The increased tempo of Beijing’s public diplomacy activities in recent years, from Confucius Institutes to the 2010 Shanghai World Expo, have received poor to mediocre reviews internationally. Expensive projects have been...KEEP READING
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MPD in China 2013: Peking University
APDS Blogger: Frank Cheng
BEIJING. On the first day of our trip, the MPD student delegation to China visited Peking University (PKU). We met with Professors Wang Dong and Yu Wanli as well as students of international relations to discuss the U.S.-China Bi-National Commission Report on Mutual Trust and their perspectives on Chinese public diplomacy.
My first impression of PKU was that it has a very beautiful campus. A sense of history and pride surrounds the university, one of the oldest and most prestigious schools in China. Modern and traditional Chinese architecture stand side by side, harmoniously representing the dawn of a new age for China but reflecting its ancient past. PKU students quickly greeted us and ushered us into a newly built glass building where the meeting was held.
It was a breath of fresh air to hear Chinese academics speak of their perspective on Chinese diplomacy. I really appreciated their honesty and willingness to be transparent with us, recognizing that there are pros and cons to their system, just as in other systems around the world. One of the students shared that one of the key findings for him in public diplomacy is the need for PD to be conducted with confidence, because it is presenting to the world the identity of one’s culture. One must first be aware of who they are, so that the work that is presented to the world is based on a firm foundation and stands to be recognized.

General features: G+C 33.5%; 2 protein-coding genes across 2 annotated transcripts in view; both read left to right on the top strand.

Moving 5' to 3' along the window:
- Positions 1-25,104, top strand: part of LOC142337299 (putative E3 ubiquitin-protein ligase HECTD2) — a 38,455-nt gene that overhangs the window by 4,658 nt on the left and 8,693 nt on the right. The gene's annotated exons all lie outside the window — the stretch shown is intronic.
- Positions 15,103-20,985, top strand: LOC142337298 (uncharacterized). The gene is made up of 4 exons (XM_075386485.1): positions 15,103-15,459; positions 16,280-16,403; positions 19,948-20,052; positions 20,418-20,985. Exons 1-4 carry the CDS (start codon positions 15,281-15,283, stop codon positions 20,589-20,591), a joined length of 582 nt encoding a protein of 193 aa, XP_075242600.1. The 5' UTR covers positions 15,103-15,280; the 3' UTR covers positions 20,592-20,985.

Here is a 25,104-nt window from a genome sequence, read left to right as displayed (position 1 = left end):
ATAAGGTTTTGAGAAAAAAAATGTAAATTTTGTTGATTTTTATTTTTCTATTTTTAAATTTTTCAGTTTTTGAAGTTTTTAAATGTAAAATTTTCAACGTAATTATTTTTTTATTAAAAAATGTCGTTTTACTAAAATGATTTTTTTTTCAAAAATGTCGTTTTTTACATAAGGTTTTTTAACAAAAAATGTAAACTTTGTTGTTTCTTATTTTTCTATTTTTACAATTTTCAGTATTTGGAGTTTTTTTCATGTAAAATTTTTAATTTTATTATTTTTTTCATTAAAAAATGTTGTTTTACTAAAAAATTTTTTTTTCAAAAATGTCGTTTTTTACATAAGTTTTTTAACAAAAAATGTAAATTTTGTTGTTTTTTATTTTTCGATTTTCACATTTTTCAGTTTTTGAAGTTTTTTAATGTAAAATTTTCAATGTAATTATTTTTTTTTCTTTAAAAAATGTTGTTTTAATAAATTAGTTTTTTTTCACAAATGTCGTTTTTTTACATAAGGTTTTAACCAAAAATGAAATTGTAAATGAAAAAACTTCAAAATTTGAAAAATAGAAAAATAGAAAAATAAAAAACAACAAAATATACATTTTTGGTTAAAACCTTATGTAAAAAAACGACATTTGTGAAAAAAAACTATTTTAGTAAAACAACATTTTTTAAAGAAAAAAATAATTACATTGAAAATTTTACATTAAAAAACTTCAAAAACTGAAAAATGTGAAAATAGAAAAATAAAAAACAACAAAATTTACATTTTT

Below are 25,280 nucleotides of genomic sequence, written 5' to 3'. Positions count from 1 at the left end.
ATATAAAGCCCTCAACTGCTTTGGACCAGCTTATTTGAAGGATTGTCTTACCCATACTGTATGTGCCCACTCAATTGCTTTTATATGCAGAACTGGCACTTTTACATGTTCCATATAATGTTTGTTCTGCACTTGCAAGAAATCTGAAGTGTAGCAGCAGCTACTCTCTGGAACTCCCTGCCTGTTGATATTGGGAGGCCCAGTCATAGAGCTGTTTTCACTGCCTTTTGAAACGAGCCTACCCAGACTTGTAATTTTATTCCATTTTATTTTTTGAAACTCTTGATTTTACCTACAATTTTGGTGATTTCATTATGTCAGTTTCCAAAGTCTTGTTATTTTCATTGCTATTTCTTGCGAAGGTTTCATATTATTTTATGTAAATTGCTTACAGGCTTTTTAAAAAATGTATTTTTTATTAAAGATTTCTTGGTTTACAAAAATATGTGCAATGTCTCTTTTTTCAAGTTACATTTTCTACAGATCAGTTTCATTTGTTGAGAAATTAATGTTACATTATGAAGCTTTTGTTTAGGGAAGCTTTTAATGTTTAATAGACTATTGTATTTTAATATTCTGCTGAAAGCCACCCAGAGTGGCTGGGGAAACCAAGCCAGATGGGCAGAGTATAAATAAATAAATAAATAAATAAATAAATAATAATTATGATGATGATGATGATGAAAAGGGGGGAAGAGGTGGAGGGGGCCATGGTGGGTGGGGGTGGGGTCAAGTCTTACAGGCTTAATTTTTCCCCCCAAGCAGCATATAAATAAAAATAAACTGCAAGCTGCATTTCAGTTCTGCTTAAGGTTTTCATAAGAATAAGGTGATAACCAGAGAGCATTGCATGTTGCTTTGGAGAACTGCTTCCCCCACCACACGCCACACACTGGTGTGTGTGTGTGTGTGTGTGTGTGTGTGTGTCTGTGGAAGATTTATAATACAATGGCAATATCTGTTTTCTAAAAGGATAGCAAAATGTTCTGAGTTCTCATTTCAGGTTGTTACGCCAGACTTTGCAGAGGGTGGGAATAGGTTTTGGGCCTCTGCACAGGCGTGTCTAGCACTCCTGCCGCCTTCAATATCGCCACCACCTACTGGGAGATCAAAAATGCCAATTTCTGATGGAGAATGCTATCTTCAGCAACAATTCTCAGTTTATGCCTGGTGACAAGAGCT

When asked what the crucial elements for good public diplomacy are, Professor Wang said that what really matters is what one does when one is not doing PD. In other words, what happens behind the scenes in policymaking is what really delivers credible PD. In essence, public diplomacy is like having good credit: it must be constantly maintained so that a nation’s soft power remains at high levels when it is really needed.
I found I was particularly challenged by the views expressed by one Chinese student, who said that he hoped that he could one day let the world know that China is a great country, and it is not a “police country,” a perspective contrary to my preexisting views on the goals of “peaceful rise” typically associated with Chinese PD. Although the art of listening has been taught to us as one of the key elements of good public diplomacy at USC, it is not always an easy thing to practice. Yet I found the conversation to be an opportunity to practice personal public diplomacy, to attempt to understand the Chinese student’s perspective, whether or not I agreed with his opinion.
This truly set the tone for the rest of our trip. As the group left PKU, we felt a strong sense that there would be much more to come and that already we would return to the U.S. with a deeper understanding of Chinese public diplomacy.
Frank Cheng is a graduate student pursuing a Master's degree in Public Diplomacy from USC's Annenberg School for Communication & Journalism.
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